Inline Assembly |
Rules of Engagement
By Dylan Cuthbert
Last Updated: 8th July 2000
|This page attempts to list a
no. of rules to follow when using GCC's (Gnu
Compiler Collection) extended asm
feature. This feature is very powerful when used properly, and very
dangerous when used incorrectly. |
The basic format of the inline asm is:
asm( "cmd %0, %1, %2" : "=X" ( x ) : "Y" ( y ), "Z" ( z ) : "R1", "R2", "R3" );
The statement consists of four parts separated by colons. The first part is the asm statement itself which is described by a string literal. This string is a template and by using "%", operands or information from the compiler can be inserted in a similar way to printf. For example, %5 will insert operand 5 (or the sixth operand as counting begins at 0). %= will insert a unique number useful for generating labels.
The second and third sections of the statement describe the operands the asm statement needs. The second section describes the outputs (write-only or read/write), and the third section describes the inputs (read-only). They consist of a comma separated list of a string literal describing the operand constraint, and in brackets, the operand itself. The string is called an operand constraint. Click the link for an exhaustive list of constraints and explanations.
The most common constraints are "r" ("=r") and "m" ("=m"). "r" tells the compiler that the asm statement requires an integer register to hold the variable (use "f" to specify floating point registers). "m" tells the compiler that the asm statement requires a memory address pointing to the variable. Note, however, the variable specification doesn't change, ie. don't use '"m" (&var)' as that will give you the address of the address of the variable in question.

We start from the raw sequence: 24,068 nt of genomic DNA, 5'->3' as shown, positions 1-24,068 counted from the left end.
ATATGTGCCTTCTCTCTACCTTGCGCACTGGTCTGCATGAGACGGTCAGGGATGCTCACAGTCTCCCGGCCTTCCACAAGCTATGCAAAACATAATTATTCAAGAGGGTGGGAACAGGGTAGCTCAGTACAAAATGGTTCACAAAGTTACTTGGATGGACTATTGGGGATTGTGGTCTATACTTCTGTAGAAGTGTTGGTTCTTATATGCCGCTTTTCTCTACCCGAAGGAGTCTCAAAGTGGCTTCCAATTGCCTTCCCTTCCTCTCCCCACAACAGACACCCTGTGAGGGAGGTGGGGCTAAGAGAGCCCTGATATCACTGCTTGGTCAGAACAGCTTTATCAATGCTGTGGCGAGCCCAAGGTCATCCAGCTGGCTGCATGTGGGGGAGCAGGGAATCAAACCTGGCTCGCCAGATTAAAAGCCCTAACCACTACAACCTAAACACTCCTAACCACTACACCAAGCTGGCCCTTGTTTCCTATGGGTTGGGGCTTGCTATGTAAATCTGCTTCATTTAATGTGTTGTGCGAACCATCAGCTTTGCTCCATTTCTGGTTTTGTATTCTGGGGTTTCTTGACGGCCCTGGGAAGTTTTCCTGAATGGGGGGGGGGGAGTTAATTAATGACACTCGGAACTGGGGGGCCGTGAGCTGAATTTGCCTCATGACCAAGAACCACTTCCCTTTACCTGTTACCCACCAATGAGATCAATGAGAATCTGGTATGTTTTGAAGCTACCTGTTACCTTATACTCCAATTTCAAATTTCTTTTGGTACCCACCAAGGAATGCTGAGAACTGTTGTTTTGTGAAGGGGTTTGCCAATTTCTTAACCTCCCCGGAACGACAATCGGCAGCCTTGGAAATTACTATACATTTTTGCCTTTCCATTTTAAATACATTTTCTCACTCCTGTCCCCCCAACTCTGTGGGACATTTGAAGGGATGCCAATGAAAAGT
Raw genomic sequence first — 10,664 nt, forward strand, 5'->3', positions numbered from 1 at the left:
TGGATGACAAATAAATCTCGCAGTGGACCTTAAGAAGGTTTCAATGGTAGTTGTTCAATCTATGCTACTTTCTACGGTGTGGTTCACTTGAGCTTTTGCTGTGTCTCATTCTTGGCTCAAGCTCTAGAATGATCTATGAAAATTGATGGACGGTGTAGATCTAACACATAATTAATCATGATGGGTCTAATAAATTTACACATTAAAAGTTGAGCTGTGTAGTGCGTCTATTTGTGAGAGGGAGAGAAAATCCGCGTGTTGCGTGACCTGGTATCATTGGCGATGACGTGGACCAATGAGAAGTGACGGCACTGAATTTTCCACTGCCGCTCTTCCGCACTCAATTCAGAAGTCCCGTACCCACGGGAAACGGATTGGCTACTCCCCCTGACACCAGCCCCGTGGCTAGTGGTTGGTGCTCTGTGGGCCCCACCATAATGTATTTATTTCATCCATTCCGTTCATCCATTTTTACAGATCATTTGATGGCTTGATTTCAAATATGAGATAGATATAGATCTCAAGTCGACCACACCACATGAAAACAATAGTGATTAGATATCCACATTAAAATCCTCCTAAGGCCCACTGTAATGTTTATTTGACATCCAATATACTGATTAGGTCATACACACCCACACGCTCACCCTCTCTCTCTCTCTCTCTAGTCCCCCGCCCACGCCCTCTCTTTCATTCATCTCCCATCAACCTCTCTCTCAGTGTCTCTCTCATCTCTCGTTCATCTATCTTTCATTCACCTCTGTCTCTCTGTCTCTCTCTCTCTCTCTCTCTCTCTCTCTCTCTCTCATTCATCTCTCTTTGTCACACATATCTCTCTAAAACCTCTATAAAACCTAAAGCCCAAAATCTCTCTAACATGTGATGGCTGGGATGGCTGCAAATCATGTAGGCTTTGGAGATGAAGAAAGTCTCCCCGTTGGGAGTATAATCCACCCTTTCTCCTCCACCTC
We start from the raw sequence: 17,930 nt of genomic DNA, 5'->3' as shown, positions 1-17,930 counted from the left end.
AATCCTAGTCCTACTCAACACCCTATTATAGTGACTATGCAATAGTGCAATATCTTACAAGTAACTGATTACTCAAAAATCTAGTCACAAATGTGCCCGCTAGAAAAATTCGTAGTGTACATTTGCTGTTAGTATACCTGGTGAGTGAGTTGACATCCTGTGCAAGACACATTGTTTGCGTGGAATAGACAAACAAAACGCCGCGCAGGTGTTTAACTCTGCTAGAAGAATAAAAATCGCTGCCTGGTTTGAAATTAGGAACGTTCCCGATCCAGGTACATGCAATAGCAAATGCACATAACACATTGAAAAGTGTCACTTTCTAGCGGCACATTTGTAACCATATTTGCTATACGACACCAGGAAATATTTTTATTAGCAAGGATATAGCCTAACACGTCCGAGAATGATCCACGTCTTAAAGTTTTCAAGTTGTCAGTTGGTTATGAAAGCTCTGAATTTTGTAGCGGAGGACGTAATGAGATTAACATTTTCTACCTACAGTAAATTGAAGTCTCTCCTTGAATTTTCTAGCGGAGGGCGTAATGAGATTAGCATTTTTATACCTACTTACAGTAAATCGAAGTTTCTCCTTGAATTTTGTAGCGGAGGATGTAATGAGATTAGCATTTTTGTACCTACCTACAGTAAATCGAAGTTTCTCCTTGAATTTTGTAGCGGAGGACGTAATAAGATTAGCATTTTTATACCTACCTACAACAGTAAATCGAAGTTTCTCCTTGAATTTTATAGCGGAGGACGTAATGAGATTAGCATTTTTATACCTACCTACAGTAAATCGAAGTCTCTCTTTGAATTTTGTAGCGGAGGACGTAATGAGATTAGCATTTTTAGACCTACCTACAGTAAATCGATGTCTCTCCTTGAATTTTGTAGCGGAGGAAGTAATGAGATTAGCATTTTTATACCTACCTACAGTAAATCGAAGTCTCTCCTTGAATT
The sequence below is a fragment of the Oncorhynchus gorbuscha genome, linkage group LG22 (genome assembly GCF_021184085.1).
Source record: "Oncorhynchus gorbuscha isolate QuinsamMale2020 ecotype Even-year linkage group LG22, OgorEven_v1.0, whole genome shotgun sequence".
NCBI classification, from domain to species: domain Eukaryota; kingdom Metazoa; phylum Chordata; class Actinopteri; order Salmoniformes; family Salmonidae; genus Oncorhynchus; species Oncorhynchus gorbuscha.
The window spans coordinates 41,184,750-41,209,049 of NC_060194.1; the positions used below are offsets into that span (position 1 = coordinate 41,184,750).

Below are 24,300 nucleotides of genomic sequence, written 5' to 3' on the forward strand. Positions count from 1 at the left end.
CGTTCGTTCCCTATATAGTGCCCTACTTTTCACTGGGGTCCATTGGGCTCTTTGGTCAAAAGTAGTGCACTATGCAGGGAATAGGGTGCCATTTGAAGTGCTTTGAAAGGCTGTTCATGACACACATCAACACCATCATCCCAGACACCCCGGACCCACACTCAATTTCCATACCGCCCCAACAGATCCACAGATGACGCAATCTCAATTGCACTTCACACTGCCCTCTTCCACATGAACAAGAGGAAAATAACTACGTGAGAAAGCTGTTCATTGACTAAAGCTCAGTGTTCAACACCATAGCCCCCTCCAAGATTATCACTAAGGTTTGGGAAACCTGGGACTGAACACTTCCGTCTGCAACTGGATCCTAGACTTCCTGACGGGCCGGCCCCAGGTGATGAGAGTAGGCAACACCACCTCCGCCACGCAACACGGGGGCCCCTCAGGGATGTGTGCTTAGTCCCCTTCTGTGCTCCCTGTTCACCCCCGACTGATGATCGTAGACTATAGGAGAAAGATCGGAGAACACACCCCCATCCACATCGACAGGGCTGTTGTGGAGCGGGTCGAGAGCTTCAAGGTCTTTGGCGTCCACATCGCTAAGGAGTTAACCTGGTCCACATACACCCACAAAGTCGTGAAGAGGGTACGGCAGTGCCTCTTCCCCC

The fourth section of the statement are what GCC refers to as "clobbers". This list specifies the "side-effects" of the asm statement that the compiler can't see. For example, if the asm statement *must* at all costs write to register $6 then you must specify "$6" in the clobber list. Also, if you write to memory that hasn't been specified with the "=m" or "+m" operand constraint you must specify the special keyword "memory" in the clobber list. Don't use the "memory" clobber specification lightly though, as it requires the compiler to save all register-loaded values immediately before the asm statement. In almost every case "=m" or "+m" should suffice.
(please bear in mind, this is most definitely not an exhaustive or even close to definitive guide and is intended, simply, to be a quick brush-up of the essentials. For further reading also try GCC's guide and DJGPP's couple of guides which are i386 oriented but still very useful)
|1. Never write to an
input argument. Bear in mind an input argument is any argument
within the third ':' delimited section of the asm statement. |
2. Never read from an "=r"/"=m" (ie. output) operand (unless you have already modified it).
3. Never read from an input operand *after* you have written to an output operand (the compiler often optimally uses the same register or memory location). If you need to do this use the "=&r" or "=&m" constraint which tells the compiler the output must be unaliased and therefore guarantees a different register/memory location to be supplied.
4. There is no no. 4.
5. If you write to memory that hasn't been specified with "=m" or "+m" then you must specify "memory" in the clobber list.
6. Never attempt to read or write more than the size of the operands specified, eg. if you use "=r" (val) where val is an int, and in the asm statement you perform, for example, (MIPS) an mfc1 (an operation affecting 64 bits), the compiler only thinks you've overwritten 32 bits and won't preserve the full values across function calls and the like.
7. Avoid clobbering arbitrary registers - in almost every case you can specify that you want to clobber a register by simply specifying an extra (albeit unused) output. The clobber list is intended primarily for asm instructions that have no choice as to which register they write to; often the case with Intel chips but rarely, if ever, the case with Motorola or Mips.
8. Follow these rules strictly, there is no gray area with regards to inline asm, you'll only invite upon yourself a world of hurt when the compiler decides to optimize things a little differently.